Panel Split on Media Influence On Substance Abuse

Panel Split on Media Influence On Substance Abuse
Posted by FoM on March 03, 2000 at 18:46:16 PT
By The Associated Press
Source: Sacramento Bee
When Julia Roberts smokes in a film, it's for "character definition" to show she's "nervous and neurotic," Jack Valenti says. A film critic says "The Beach" is a two-hour commercial for marijuana.What impact do the movies have on the people who watch them?
"The short answer is that I don't know," Motion Picture Association of America chief Valenti said Thursday. "But I have the right to make any movie I choose, and I also have the right not to go see it."Entertainment industry representatives agreed Thursday that portrayals of substance abuse are common in the media, but they were split over its influence and whether anything should be done.Valenti joined film critic Michael Medved, Hilary Rosen of the Recording Industry Association of America, actor Malcolm-Jamal Warner and Dolores Tucker of the National Political Congress of Black Women on a substance abuse panel at the Ronald Reagan Presidential Library."Directors say that (getting rid of cigarette or drug use) would disrupt the dramatic narrative they have going," Valenti said."I don't believe there's one young person who has watched a show, seen a film or listened to a song and they picked up a cigarette. The effect, I think, is with people who are already using and it's seen as 'this is cool,"' Warner said."Is that your final answer?" quipped Medved. "It's only been a few weeks that that has been part of the national consciousness and yet everybody knows about it."Of course people imitate what they see on the screen."Medved said the new Leonardo DiCaprio movie "The Beach" is "basically a two-hour advertisement for marijuana.""And you think pre-teen girls don't get the message?" he asked.Valenti said there is no easy answer, but he offered this suggestion: Homes, churches and schools should establish a preventive moral core.Tucker, however, accused Hollywood of undermining those efforts."It's a cancer in America what's happening to our young people. There's millions without that core being influenced. What do you do for the fatherless, motherless and homeless children?" Tucker said.Medved said the answer was simple: Stop glamorizing substance abuse in films.Simi Valley, Calif. (AP) Published: March 3, 2000Copyright  The Sacramento Bee Related Articles:White House Establishes Guidelines the 1st Amendment, Just Give Em Their Profits TV, Drugs & Civil Liberties - Ministers of Truth Salon Magazine Articles: White House Defends TV Drug-Ad Deal Washington Script Doctors Drug Money, How the White House Secretly Hooked TV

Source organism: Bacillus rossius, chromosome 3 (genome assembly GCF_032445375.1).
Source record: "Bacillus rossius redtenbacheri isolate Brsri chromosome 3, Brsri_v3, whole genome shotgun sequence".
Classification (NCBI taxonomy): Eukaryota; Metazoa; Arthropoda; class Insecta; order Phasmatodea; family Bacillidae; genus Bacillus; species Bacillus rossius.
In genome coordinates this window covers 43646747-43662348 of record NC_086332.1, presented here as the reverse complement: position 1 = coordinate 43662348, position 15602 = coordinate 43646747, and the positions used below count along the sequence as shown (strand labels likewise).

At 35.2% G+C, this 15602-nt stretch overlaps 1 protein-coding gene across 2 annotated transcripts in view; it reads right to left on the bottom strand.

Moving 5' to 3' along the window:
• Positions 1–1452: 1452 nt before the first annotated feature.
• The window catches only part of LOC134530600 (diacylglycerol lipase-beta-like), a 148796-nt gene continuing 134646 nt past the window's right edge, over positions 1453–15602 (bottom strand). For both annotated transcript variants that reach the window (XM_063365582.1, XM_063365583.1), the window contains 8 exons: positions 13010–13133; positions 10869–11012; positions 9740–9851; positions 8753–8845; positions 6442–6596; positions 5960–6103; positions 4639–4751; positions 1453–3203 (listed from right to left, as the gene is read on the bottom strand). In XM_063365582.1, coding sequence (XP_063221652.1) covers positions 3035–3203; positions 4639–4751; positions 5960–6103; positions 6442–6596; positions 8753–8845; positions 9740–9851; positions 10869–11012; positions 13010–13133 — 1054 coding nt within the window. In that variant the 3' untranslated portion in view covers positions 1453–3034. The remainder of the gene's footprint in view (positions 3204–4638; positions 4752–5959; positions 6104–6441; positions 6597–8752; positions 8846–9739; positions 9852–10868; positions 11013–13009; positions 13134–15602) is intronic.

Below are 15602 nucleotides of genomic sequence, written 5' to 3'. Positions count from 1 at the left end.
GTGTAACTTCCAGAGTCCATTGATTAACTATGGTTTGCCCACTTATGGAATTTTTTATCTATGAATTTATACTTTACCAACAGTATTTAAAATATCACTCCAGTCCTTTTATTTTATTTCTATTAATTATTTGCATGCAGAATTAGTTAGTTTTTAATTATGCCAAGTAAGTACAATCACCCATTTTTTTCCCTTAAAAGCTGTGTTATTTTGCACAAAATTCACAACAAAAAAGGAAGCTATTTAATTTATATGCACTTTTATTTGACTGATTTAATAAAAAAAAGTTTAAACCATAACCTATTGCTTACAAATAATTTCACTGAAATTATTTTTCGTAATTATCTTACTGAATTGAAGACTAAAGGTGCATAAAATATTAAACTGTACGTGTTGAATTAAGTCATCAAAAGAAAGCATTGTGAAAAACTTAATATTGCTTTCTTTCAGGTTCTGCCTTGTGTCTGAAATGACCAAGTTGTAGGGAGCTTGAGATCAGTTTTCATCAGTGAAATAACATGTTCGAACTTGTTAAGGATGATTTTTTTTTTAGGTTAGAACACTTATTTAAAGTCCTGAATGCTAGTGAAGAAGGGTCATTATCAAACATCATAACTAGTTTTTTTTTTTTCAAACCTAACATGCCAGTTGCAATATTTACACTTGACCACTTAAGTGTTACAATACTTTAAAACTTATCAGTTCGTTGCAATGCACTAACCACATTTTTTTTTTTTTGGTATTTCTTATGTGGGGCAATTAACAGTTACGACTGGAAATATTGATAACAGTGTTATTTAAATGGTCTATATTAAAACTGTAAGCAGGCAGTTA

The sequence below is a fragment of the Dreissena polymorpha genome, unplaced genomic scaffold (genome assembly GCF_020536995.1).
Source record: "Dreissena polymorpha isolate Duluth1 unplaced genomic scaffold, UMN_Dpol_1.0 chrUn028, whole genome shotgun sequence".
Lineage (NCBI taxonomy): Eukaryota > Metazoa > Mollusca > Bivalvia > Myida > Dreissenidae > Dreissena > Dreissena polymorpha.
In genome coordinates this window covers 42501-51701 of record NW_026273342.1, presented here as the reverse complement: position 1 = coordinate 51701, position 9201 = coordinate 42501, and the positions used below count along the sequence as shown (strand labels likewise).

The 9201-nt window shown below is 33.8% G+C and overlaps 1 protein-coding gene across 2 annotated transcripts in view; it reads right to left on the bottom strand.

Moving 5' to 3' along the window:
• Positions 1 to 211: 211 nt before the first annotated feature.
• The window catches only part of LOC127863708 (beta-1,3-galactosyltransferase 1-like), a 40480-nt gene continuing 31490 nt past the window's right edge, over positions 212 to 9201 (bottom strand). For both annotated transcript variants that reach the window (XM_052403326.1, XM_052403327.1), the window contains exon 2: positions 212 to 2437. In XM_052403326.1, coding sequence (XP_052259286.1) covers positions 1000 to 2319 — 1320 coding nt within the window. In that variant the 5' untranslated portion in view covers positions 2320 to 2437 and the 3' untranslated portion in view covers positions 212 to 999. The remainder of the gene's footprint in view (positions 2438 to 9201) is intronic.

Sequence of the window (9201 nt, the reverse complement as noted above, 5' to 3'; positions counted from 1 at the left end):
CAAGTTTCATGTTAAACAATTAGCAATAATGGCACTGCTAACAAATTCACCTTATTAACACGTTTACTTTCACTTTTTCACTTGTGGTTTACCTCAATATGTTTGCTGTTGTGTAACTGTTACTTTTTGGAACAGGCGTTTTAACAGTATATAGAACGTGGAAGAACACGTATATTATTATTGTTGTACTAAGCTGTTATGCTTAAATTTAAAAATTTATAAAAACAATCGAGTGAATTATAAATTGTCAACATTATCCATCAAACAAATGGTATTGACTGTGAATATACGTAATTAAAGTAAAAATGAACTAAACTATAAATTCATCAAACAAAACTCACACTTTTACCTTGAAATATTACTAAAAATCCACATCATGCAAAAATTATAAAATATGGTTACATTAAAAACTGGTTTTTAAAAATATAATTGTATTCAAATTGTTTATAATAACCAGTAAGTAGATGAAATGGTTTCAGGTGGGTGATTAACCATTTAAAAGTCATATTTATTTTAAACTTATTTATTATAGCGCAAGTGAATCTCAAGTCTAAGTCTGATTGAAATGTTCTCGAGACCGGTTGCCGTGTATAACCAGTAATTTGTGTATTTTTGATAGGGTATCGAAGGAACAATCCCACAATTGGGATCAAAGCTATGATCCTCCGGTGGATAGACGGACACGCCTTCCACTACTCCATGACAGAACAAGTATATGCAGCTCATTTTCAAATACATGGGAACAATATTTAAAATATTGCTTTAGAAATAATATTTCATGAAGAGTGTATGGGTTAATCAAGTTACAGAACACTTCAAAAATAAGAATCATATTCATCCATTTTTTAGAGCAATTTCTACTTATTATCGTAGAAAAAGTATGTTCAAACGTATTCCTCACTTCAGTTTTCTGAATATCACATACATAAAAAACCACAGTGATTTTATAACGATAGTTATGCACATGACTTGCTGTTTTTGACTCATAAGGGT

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Comment #2 posted by Ebenezer Fleener on March 03, 2000 at 22:52:14 PT
Here we go again
Once again I have to hassle with commenting on something. This is a pile of crap,and another good example of a non-issue,that is conjured up,into being important. If someone is idiotic enough to be influenced by a film,and their lives are ruined,because of seeing the film,,,,then they are intellectually challenged to the point,,that if one film wasnt the cause of their demise,then some other film or TV show will be. These self appointed,media police,pundants,,are quite frankly,misguided turkeys,with nothing better to do,or can do nothing better...............Disgusting........The Fleenster
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Comment #1 posted by kaptinemo on March 03, 2000 at 19:23:46 PT
Duuh-uh, Mon-key see, mon-key do, duh-uh!
Like some French waiters in ritzy restaurents, Hollywood evidently feels that in order to soak in the ambience of their directorial splendor we must also be insulted as rubes. It's part of the culture, I suppose. Is it any wonder why they agreed so readliy to pocket our tax dollars in the Barry-ola scheme? After all, we allow the government to insult our intelligence on a daily basis with its credulity-stretching War on (Some) Drugs. We *must* be stupid, right? So why shouldn't Hollywood cash in on our stupidity as well?
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